In The Happiest Toddler on the Block, Dr. Harvey Karp points out that nuclear families (just mom and dad raising the offspring) are a very new development in the history of humankind. In fact, they’re still in the experimental stage from an anthropological perspective and are still rare in much of the world. “Our ancestors always lived in extended families (near grandparents, aunts, cousins, etc.),” he writes. “For thousands of years, parents had the village to help them. In fact, when people from more traditional cultures hear about our spread-out families, they’re usually stunned.”
My sister can attest to this. She and her husband have been trekking in South America this summer, and they spent a week living with a family that was a host to my brother-in-law ten years ago when he taught in Ecuador back in the 90s. They arrived in time for a family wedding, and my sister said the bride and groom just moved in downstairs after their honeymoon. Another sister and her husband and baby live across a courtyard, and several other family members lives there too. The family shares meals together every evening, trading off cooking responsibilities. “They don’t understand why we all live separately,” Deeanne told me last week. “They wonder how we afford to live separately, who looks after you, and who takes care of the children.”
Good points. After almost three weeks of multigenerational living, I think the extended family idea really has merit. Except for the big problem of San Francisco not being outside the front door and our dear friends now living hundreds of miles away, Villa living is working.
My parents have a ranch style home in the suburbs of Oceanside, and we have taken over the entire “East Wing.” I actually think we have more room than we did in our last apartment! Lily loves the huge yard, and my mom continues to come home with more goodies for her to enjoy—a swing, an alligator swimming pool, the latest this or that she found on sale. Lily has never had so much adoration and attention.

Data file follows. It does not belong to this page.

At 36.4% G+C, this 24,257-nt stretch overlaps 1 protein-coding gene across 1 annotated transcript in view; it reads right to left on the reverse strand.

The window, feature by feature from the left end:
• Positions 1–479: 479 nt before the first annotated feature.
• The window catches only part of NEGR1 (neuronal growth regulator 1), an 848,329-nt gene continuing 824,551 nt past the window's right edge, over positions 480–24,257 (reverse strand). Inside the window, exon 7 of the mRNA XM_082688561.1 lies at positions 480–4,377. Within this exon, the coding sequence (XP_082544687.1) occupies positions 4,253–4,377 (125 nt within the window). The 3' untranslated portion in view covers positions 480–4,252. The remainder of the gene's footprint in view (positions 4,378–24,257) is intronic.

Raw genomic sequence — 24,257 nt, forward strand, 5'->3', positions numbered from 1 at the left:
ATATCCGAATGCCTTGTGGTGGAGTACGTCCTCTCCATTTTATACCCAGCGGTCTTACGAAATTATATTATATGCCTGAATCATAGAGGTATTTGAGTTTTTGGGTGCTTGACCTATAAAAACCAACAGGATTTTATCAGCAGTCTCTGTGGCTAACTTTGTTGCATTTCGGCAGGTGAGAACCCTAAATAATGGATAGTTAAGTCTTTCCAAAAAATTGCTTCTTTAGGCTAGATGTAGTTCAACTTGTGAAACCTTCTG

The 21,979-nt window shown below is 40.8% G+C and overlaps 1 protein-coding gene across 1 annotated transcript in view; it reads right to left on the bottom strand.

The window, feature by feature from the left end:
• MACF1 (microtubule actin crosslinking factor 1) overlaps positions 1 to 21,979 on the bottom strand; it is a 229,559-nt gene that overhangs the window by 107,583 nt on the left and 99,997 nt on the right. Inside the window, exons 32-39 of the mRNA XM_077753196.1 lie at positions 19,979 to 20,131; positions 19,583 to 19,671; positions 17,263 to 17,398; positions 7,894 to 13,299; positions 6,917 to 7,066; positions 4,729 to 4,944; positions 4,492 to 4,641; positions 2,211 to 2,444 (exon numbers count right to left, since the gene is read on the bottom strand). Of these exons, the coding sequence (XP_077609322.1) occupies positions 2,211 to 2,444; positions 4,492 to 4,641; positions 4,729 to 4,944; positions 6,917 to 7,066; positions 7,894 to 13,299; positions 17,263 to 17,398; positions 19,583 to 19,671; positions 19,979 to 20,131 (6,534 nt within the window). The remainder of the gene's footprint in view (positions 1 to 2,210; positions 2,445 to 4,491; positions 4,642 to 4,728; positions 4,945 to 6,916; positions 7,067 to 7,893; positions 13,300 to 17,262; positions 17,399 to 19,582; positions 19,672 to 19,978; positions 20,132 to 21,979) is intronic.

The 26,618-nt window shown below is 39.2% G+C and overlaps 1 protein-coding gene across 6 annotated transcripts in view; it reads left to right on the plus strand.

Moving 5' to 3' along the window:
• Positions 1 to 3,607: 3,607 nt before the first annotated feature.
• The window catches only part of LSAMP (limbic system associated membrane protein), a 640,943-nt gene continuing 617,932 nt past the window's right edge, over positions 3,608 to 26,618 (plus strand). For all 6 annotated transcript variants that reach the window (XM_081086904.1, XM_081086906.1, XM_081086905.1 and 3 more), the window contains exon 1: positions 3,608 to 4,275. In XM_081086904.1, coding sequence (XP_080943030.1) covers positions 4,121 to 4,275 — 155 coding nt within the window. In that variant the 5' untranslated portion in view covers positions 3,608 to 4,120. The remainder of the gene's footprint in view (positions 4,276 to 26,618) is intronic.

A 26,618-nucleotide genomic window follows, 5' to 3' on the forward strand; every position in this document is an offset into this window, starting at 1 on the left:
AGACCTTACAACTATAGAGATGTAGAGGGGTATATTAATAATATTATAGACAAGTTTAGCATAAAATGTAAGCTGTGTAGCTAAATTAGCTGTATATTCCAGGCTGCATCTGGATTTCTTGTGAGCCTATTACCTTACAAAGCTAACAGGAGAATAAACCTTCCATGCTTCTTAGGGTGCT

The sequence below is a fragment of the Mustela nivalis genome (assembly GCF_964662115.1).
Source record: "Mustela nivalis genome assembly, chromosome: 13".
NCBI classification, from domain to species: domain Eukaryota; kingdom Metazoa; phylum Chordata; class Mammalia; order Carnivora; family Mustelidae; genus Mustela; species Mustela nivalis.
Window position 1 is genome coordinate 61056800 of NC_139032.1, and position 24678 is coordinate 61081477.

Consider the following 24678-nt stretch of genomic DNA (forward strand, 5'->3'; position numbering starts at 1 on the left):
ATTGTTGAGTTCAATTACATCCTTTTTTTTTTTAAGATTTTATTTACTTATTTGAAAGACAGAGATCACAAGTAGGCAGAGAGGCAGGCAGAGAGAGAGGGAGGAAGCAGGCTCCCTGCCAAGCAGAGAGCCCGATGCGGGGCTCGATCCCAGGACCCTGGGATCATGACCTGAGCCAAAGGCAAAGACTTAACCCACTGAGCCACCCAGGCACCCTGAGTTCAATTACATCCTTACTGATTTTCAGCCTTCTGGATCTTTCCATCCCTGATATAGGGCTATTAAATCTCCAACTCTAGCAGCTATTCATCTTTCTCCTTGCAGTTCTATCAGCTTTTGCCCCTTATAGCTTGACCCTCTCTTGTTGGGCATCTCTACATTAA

It’s not that I leave Lily with my mom much yet—Lily still is very attached to nursing to sleep for her naps, and she’s quite a handful to have alone these days as she’s turned into a wiggly wonder, but it’s just nice having another adult to help feed her, to watch her while I run to the bathroom, or—heavenly wonders—play with her for a few minutes while I shower. I’m also being frequently reminded that my parents have, you know, done this before. Stephen and I are both finally feeling productive again, like we’ve discovered a new normal to our work patterns.
A long post recently went around on a mom email group that I belong to asking for advice about how to take a shower when home alone with the baby. The advice from the other moms ranged from a) time naps right, b) bring older babies in the shower with you (and switch to paraben-free shower products), and, most importantly, c) let go of the expectation of daily showers. I’m sure somewhere some (well-rested and freshly-bathed) mothers from an indigenous tribe in Papua New Guinea are laughing, saying, “Really—this is called progress?”
It’s also really amazing to watch my parents with Lily—they are silly in a way that I haven’t often seen them, and they delight in finding new ways to make Lily giggle. My mom in particular seems to speak “Liliputian.” Lily lights up when she enters the room, and she is starting to throw a bit of a fit when my mom leaves a room. She has taught Lily to play ball (rolling it back and forth), and—in a decision we might all come to regret—to scream in dramatically increasing decibels at the table. The video that I’ve captured doesn’t come close to capturing the full intensity of this game they play (when Lily sees the camera she gets markedly quieter). We’re either creating a monster or the next Pavarotti.
Of course there are challenges. We have different routines, patterns, approaches. My mom laughs at my organic-buying ways while I vow to convince her that pesticide worrying is for more than liberal San Franciscans.
In some ways, I think it’s a good spiritual practice to live in close proximity to family precisely because we’re going to see some things—from produce practices to spiritual practices—differently.
My parents have always managed to foster an environment where wide-ranging opinions are welcome, and I have never had any doubt that I am unconditionally loved by them, no matter my political, religious, or personal persuasions. I hope to figure out just how they have cultivated that unusual gift while we’re sojourning here; I can’t think of a better family legacy to continue.
I feel a bit like a bird on migration. We’re missing true north, but there’s a reason why we flew south for the winter, er, fall.